In case you haven’t heard, 2011-2012 is The Year of the Bat, a promotional campaign by the UNEP Convention on Migratory Species (CMS) and The Agreement on the Conservation of Populations of European Bats (EUROBATS), to raise awareness about and improve conservation of bats worldwide.
The HALI team is also in the middle of our own Year of the Bat in Tanzania. Just last year, the HALI team had very little experience with bats. But early in 2011, we had the pleasure of learning some capture and sampling techniques from Alison Peel, a talented young researcher from Cambridge Infectious Diseases Consortium, who was sampling fruit bats (E. helvum) along the Swahili Coast. After working with Alison, our team, supported in part by the PREDICT Surveillance groups extensive experience and guidance through Jon Epstein and EcoHealth Alliance and by our own PREDICT Tanzania staff scientist Liz VanWormer, continued training and practicing their capture and sampling skills, until confident that they could identify bat roosting sites, set-up mist-nets in locations for efficient capture, and safely handle and sample bats without danger to the animals or themselves.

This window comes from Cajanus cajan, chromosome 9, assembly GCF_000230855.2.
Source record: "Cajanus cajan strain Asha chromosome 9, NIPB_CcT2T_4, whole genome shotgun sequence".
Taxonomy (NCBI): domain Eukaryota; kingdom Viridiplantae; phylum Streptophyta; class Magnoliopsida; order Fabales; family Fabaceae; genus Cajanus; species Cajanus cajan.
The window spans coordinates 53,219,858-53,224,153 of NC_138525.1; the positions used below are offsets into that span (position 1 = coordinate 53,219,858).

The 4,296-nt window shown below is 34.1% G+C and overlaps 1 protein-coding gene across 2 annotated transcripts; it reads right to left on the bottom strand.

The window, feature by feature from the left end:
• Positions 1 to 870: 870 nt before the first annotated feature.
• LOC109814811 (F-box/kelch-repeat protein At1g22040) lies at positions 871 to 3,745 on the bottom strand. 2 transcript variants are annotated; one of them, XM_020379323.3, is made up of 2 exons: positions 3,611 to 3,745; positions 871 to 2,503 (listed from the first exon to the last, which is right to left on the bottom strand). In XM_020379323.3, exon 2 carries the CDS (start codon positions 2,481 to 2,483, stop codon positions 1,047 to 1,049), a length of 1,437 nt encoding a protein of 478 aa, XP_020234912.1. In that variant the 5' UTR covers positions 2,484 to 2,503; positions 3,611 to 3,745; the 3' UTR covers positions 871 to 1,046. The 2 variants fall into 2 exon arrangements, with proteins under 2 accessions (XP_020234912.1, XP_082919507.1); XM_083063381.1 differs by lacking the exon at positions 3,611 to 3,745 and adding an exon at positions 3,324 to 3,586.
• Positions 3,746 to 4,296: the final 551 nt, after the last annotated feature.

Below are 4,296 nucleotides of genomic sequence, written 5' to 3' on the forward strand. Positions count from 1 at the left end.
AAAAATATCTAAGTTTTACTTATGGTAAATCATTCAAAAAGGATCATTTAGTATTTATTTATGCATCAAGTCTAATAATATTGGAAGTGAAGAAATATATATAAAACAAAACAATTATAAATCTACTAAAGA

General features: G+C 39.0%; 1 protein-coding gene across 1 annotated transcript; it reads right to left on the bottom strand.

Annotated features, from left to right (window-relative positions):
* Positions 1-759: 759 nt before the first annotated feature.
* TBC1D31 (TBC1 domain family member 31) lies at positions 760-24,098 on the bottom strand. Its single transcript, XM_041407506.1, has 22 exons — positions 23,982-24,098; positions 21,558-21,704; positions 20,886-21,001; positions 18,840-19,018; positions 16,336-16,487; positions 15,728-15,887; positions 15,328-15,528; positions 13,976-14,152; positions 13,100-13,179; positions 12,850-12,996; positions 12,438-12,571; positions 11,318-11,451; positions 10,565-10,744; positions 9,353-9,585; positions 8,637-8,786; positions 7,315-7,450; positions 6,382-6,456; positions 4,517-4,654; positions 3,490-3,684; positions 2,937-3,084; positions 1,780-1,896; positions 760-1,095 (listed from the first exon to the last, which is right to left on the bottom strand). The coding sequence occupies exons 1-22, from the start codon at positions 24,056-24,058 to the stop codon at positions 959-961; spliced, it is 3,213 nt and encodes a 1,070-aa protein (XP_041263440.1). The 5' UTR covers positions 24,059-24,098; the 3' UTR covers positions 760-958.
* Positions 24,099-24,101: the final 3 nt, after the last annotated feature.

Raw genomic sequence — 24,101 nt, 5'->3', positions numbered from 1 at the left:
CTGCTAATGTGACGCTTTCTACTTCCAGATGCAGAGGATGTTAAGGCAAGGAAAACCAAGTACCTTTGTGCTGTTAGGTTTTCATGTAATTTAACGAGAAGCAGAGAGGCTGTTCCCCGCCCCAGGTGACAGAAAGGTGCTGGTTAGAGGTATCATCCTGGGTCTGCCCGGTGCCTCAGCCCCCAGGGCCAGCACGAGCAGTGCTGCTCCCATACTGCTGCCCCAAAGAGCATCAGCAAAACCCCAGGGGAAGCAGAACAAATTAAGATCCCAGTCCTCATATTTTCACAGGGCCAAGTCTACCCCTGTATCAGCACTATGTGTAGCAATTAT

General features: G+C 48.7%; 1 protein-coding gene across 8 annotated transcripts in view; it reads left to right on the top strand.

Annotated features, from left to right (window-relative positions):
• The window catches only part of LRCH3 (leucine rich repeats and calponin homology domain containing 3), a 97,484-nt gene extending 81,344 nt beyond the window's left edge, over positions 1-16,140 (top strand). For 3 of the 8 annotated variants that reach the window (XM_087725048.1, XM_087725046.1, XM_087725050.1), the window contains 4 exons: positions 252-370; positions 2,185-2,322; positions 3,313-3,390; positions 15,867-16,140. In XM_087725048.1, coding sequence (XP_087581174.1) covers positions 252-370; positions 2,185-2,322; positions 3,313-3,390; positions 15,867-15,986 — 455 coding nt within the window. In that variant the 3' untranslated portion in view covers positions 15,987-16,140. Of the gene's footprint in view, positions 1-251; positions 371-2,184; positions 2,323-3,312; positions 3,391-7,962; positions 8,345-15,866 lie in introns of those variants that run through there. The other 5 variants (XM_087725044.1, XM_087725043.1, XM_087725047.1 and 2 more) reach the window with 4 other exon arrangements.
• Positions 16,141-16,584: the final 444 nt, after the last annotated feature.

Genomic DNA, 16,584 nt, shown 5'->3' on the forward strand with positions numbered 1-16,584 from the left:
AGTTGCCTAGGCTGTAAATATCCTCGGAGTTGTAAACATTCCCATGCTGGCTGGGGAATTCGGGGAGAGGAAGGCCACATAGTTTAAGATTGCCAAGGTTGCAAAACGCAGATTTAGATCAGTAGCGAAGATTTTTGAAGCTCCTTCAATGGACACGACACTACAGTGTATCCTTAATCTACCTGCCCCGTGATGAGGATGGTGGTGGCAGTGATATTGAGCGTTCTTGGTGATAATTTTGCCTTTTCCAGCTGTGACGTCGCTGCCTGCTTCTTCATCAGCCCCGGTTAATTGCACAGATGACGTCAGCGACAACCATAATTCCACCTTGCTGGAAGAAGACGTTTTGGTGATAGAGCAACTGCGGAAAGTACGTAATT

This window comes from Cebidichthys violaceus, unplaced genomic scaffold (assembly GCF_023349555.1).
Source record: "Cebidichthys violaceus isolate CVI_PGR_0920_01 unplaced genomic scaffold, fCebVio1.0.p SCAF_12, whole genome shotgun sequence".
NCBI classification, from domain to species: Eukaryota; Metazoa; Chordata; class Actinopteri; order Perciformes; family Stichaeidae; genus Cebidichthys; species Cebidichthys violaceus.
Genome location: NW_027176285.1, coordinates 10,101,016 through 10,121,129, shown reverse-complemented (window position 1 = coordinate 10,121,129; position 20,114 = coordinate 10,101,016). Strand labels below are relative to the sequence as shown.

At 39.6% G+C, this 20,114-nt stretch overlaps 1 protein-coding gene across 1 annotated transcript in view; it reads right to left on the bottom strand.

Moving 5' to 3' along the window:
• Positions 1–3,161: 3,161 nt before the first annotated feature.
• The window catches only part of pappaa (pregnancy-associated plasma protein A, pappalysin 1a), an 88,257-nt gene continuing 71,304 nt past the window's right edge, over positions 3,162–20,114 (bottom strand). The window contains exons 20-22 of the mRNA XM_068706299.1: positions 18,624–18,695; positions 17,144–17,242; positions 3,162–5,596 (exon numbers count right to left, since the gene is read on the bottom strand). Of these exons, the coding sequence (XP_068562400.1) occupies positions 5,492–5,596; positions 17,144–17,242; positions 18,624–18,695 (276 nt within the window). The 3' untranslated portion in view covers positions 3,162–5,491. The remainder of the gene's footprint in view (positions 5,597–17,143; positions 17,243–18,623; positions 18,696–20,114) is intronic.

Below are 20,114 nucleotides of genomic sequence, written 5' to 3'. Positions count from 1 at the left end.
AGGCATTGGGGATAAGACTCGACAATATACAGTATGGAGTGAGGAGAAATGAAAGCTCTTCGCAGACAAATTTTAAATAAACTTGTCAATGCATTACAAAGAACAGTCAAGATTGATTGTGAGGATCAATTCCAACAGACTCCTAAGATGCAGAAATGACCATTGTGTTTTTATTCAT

This November, the team began surveilling bats in the Idodi Division of Iringa District Tanzania – check out our slideshow (photos by Liz Vanwormer). The field team has captured both fruit bats and insectivorous bats, and stored collected samples in liquid nitrogen for analysis at Makerere University in Kampala, Uganda, where PREDICT has based diagnostic and pathogen testing operations for the East Africa region. Through this surveillance, we hope to identify viral pathogens circulating in bats, to learn if there are any viral agents that pose a public health risk. We also hope to teach people in the areas where we are sampling about bats, and about the many benefits bats have on economic and ecosystem health.
Also as part of the Year of the Bat, the Food and Agricultural Organization (FAO) of the United Nations released an informative publication on the role of bats in emerging zoonotic diseases. You can download this publication, which also features contributions from the PREDICT team, Investigating the Role of Bats in Emerging Zoonoses on the FAO publication website, or by clicking this link.